Cedalio wanted to use a managed Postgres that was easy to use and implement within their stack. They first considered RDS, but the developer experience was not quite there. The AWS console and APIs were quite convoluted and required extensive setup and configuration to achieve even basic tasks. Not ideal for a startup that needs to quickly iterate. 

After trying out Neon, the team at Cedalio much preferred Neon’s intuitive API and user interface, which offered a big improvement in developer experience compared to RDS. Neon also offered game-changing features for accelerating development workflows and reducing costs of non-prod environments: database branching and scale to zero.

Adopting database branching workflows via GitHub Actions and

Cedalio uses Neon branches to automate the setup of isolated environments for each PR: when a developer creates a PR, GitHub Actions trigger the creation of a new database branch in Neon and deploy a corresponding application instance on This isolated setup allows the Cedalio engineers to test changes without affecting the production database and without doing any manual work.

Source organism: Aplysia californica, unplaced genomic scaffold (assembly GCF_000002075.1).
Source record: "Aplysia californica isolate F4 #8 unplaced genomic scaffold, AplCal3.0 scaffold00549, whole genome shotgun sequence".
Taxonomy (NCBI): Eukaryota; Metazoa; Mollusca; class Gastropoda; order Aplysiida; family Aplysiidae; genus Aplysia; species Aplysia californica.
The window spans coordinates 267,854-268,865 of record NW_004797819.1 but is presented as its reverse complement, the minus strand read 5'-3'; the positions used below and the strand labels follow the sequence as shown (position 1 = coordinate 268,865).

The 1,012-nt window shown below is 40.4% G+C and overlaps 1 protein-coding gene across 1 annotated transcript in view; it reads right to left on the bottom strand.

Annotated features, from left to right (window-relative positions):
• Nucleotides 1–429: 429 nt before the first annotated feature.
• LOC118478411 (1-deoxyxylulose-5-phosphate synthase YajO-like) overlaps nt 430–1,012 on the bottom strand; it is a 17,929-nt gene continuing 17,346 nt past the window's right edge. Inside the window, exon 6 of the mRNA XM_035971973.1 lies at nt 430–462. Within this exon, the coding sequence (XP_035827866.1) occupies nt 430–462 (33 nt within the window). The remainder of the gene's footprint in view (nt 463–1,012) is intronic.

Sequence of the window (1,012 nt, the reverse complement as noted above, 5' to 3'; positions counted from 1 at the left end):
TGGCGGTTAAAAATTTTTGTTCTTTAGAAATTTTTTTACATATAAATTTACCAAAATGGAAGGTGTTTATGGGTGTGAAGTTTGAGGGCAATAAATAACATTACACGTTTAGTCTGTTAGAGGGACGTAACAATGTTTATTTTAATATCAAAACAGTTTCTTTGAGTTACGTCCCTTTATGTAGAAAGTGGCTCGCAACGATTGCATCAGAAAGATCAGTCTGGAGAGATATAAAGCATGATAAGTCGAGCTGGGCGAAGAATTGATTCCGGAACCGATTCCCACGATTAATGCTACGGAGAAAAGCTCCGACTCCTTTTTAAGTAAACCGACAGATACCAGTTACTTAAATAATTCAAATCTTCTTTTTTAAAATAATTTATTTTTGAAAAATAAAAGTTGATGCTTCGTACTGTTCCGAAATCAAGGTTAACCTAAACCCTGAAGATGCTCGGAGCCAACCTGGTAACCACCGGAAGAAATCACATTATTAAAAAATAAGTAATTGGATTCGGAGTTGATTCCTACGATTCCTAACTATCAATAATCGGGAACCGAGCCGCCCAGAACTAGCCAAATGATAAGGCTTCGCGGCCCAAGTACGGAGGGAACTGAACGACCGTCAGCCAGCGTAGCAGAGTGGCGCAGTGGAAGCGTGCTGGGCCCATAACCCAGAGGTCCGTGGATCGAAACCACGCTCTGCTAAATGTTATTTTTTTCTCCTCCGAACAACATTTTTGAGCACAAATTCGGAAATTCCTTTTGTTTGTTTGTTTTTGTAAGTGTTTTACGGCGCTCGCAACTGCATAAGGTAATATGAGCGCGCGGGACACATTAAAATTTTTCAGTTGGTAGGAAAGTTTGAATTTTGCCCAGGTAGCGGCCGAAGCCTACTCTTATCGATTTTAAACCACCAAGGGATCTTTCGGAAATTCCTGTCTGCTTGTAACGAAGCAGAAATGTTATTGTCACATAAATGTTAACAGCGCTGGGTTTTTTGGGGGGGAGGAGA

Once the PR is approved and merged, GitHub Actions automates the deployment of changes to the production environment and cleans up the temporary database branch and application instance. This workflow accelerates the development cycle while reducing manual steps.  

An important benefit of using Neon for this workflow is scale to zero, which makes these non-production database branches very affordable. Since these temporary environments are often only needed during active development and testing, the ability to scale down to zero resources when not in use significantly reduces costs. Cedalio can maintain multiple database branches for different PRs without worrying about the bill.

Ensuring data isolation with a DB-per-customer design 

Another important capability of Neon is how it facilitates one-database-per-customer architectures via its flexible and user-friendly API. This is important for Cedalio, as they need this architecture to ensure complete data isolation and enhance security – something important given the company’s background in blockchain and user-owned data.

By using dedicated databases, Cedalio’s developers also avoid the potential errors associated with (for example) filtering data for different clients. This design also makes it easier to implement and test features, ensuring that changes in one customer’s environment do not inadvertently affect others.

The Cedalio platform architecture